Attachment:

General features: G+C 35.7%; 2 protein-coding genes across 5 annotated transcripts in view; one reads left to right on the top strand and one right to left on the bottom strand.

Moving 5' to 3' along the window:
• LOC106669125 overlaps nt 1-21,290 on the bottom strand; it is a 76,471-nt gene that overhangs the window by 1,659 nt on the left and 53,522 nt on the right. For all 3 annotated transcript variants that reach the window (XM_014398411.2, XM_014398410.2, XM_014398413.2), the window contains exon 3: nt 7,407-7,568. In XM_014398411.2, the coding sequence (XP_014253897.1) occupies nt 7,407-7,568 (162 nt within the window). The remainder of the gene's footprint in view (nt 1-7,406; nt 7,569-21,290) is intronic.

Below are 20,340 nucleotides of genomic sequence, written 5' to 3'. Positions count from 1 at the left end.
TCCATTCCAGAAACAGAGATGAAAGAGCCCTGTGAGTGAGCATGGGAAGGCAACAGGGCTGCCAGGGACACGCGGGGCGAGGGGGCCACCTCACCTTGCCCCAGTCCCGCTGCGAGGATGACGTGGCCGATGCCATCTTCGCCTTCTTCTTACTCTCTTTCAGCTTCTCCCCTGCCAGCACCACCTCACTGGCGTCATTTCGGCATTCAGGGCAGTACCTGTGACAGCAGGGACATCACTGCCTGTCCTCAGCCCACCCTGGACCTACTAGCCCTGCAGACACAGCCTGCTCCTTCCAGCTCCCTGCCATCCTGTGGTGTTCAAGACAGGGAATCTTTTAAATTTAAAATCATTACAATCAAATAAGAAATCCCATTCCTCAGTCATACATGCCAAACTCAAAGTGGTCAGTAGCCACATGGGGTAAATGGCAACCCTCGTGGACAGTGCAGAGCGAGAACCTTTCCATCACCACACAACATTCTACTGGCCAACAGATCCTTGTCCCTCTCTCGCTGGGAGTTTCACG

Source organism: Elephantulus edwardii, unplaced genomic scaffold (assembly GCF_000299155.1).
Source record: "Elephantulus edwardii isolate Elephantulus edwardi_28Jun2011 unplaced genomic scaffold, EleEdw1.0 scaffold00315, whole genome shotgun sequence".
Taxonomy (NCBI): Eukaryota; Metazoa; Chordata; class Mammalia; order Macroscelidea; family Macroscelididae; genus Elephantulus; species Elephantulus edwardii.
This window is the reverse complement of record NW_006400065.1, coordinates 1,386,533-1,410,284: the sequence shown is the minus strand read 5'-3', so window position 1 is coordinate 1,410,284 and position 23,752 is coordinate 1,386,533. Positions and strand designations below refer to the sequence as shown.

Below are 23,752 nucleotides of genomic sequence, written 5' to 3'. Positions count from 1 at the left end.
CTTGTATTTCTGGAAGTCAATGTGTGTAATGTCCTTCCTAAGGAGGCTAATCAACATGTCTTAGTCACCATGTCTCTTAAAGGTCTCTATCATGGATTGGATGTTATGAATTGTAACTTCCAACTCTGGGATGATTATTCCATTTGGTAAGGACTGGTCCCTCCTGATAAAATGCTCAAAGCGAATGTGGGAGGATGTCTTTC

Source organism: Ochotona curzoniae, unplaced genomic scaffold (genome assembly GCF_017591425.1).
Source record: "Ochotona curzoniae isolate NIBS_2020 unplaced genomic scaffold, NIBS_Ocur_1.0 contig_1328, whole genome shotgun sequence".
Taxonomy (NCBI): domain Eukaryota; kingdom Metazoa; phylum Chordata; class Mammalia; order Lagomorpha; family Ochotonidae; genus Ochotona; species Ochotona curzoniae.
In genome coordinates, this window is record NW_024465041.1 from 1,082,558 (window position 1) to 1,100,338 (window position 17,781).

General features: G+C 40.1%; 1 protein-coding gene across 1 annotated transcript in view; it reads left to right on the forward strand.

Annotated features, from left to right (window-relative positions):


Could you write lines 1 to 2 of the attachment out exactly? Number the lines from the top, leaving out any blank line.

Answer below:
General features: G+C 35.7%; 2 protein-coding genes across 5 annotated transcripts in view; one reads left to right on the top strand and one right to left on the bottom strand.

Moving 5' to 3' along the window: